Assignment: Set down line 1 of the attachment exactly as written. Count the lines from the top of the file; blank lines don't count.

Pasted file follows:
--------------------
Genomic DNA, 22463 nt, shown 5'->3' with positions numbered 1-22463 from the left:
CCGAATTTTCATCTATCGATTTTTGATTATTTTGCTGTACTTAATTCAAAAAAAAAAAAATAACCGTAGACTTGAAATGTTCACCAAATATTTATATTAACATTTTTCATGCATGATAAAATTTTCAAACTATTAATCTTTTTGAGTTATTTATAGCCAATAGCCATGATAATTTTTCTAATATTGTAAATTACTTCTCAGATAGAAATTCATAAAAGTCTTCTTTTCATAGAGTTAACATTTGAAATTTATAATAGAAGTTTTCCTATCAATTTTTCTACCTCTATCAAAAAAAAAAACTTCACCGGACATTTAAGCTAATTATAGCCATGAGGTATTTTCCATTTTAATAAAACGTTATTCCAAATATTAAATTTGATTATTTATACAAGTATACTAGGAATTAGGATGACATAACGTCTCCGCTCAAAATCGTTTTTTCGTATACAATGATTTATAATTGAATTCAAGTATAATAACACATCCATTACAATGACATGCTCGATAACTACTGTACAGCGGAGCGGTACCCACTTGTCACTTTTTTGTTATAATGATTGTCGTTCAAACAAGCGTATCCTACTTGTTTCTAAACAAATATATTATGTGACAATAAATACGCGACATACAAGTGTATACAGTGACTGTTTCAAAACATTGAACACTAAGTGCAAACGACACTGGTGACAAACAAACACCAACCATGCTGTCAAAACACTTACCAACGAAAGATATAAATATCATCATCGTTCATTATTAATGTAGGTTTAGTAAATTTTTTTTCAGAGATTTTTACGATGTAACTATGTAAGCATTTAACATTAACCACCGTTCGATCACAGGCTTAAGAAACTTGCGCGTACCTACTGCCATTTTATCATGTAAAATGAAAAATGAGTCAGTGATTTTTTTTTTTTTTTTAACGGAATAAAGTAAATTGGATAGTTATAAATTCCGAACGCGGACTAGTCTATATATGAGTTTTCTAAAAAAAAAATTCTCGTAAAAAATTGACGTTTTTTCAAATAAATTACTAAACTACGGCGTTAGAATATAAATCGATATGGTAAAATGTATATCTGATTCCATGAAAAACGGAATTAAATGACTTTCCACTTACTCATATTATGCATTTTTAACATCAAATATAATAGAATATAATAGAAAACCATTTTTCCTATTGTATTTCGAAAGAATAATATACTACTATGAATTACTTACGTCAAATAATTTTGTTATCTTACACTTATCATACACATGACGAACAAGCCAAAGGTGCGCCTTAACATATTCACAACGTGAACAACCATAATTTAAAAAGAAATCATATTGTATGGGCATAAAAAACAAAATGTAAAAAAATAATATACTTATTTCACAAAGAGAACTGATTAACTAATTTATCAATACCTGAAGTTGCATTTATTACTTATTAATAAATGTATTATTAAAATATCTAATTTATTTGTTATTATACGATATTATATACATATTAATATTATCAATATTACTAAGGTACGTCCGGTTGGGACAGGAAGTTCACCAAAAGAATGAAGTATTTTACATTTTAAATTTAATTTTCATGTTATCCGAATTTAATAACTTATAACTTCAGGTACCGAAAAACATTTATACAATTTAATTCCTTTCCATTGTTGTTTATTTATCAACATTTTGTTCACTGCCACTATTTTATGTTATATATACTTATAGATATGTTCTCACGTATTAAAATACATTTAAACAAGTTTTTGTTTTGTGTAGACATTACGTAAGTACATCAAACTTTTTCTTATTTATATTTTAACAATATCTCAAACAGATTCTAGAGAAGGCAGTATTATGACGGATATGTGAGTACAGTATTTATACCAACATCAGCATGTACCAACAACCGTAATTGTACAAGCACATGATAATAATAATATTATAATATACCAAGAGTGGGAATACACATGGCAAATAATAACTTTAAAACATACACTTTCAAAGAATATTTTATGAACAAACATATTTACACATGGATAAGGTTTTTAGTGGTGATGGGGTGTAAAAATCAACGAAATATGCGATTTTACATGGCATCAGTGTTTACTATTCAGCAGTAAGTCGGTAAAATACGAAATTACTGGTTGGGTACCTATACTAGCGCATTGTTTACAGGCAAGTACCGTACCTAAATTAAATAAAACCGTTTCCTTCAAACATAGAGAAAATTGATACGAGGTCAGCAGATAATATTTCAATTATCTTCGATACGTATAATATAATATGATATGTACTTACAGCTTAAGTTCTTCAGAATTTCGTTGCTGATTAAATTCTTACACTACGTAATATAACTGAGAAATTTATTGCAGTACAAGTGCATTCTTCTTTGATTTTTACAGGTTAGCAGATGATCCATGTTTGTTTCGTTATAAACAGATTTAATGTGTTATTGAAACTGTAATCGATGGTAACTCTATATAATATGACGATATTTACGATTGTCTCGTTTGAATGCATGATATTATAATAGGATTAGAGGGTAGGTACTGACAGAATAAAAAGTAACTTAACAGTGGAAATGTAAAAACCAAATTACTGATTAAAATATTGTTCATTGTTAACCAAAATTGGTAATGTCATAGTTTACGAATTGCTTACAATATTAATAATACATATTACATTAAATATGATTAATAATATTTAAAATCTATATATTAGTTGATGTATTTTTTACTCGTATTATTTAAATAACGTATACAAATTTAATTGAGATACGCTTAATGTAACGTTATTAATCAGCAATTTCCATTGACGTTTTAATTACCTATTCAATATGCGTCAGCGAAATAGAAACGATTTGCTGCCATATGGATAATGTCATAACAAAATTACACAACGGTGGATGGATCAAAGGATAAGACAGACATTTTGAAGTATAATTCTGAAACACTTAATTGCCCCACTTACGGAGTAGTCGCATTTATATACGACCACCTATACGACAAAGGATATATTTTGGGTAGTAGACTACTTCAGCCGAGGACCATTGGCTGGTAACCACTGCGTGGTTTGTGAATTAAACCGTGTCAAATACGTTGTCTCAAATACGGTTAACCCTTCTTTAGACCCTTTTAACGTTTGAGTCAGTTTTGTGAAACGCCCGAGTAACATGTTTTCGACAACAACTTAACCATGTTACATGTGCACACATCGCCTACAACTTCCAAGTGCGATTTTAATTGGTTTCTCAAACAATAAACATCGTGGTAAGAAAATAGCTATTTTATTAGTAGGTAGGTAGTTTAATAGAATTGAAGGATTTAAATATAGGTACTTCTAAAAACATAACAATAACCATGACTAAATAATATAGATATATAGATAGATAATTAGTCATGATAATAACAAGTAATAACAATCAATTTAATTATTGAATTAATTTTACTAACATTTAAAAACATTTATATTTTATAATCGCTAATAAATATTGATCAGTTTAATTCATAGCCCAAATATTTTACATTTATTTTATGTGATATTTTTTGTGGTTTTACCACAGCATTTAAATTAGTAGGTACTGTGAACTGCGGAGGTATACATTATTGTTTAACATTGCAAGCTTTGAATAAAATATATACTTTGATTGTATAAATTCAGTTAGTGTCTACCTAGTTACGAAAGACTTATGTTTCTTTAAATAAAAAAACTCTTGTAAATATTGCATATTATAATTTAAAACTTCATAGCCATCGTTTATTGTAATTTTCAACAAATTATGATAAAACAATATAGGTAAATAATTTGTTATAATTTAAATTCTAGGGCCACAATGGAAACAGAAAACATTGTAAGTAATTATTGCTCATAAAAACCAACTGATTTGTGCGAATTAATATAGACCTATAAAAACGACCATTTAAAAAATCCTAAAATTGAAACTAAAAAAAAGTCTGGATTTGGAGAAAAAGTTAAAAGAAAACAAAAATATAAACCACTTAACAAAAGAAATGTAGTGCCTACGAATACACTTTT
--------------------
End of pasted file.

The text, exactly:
Genomic DNA, 22463 nt, shown 5'->3' with positions numbered 1-22463 from the left: